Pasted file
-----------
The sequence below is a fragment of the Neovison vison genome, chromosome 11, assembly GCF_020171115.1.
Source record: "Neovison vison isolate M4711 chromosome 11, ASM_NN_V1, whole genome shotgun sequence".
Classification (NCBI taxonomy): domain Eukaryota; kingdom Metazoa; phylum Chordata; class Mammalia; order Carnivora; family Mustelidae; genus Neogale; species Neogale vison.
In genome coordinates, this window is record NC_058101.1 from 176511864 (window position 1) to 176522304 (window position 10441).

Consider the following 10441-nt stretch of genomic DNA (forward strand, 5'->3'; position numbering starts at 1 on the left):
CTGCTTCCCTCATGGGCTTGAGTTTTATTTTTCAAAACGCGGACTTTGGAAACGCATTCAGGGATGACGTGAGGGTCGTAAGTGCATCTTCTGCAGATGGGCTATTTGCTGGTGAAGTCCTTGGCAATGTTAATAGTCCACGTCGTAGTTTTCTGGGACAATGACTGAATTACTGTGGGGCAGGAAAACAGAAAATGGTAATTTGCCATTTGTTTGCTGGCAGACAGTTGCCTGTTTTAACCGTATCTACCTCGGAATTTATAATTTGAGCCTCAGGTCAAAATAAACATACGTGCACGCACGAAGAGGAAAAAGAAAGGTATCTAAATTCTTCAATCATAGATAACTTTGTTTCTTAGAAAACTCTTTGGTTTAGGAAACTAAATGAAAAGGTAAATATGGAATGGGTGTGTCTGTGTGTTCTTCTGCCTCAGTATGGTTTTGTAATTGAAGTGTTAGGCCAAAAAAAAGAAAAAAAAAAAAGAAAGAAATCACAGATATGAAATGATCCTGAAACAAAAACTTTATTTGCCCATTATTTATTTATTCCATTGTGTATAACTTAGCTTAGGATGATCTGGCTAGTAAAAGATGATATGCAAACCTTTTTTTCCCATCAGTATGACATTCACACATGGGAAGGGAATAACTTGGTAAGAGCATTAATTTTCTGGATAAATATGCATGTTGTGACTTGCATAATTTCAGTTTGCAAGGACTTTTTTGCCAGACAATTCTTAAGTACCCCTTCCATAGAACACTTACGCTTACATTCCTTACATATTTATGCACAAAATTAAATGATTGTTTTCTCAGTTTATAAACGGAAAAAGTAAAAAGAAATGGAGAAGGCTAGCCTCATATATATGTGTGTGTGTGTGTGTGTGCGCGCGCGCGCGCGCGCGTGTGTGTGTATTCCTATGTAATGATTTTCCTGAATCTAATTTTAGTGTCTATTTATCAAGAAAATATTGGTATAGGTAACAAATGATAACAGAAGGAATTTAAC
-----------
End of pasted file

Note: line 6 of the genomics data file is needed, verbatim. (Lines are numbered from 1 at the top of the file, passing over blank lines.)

CTGCTTCCCTCATGGGCTTGAGTTTTATTTTTCAAAACGCGGACTTTGGAAACGCATTCAGGGATGACGTGAGGGTCGTAAGTGCATCTTCTGCAGATGGGCTATTTGCTGGTGAAGTCCTTGGCAATGTTAATAGTCCACGTCGTAGTTTTCTGGGACAATGACTGAATTACTGTGGGGCAGGAAAACAGAAAATGGTAATTTGCCATTTGTTTGCTGGCAGACAGTTGCCTGTTTTAACCGTATCTACCTCGGAATTTATAATTTGAGCCTCAGGTCAAAATAAACATACGTGCACGCACGAAGAGGAAAAAGAAAGGTATCTAAATTCTTCAATCATAGATAACTTTGTTTCTTAGAAAACTCTTTGGTTTAGGAAACTAAATGAAAAGGTAAATATGGAATGGGTGTGTCTGTGTGTTCTTCTGCCTCAGTATGGTTTTGTAATTGAAGTGTTAGGCCAAAAAAAAGAAAAAAAAAAAAGAAAGAAATCACAGATATGAAATGATCCTGAAACAAAAACTTTATTTGCCCATTATTTATTTATTCCATTGTGTATAACTTAGCTTAGGATGATCTGGCTAGTAAAAGATGATATGCAAACCTTTTTTTCCCATCAGTATGACATTCACACATGGGAAGGGAATAACTTGGTAAGAGCATTAATTTTCTGGATAAATATGCATGTTGTGACTTGCATAATTTCAGTTTGCAAGGACTTTTTTGCCAGACAATTCTTAAGTACCCCTTCCATAGAACACTTACGCTTACATTCCTTACATATTTATGCACAAAATTAAATGATTGTTTTCTCAGTTTATAAACGGAAAAAGTAAAAAGAAATGGAGAAGGCTAGCCTCATATATATGTGTGTGTGTGTGTGTGTGCGCGCGCGCGCGCGCGCGTGTGTGTGTATTCCTATGTAATGATTTTCCTGAATCTAATTTTAGTGTCTATTTATCAAGAAAATATTGGTATAGGTAACAAATGATAACAGAAGGAATTTAAC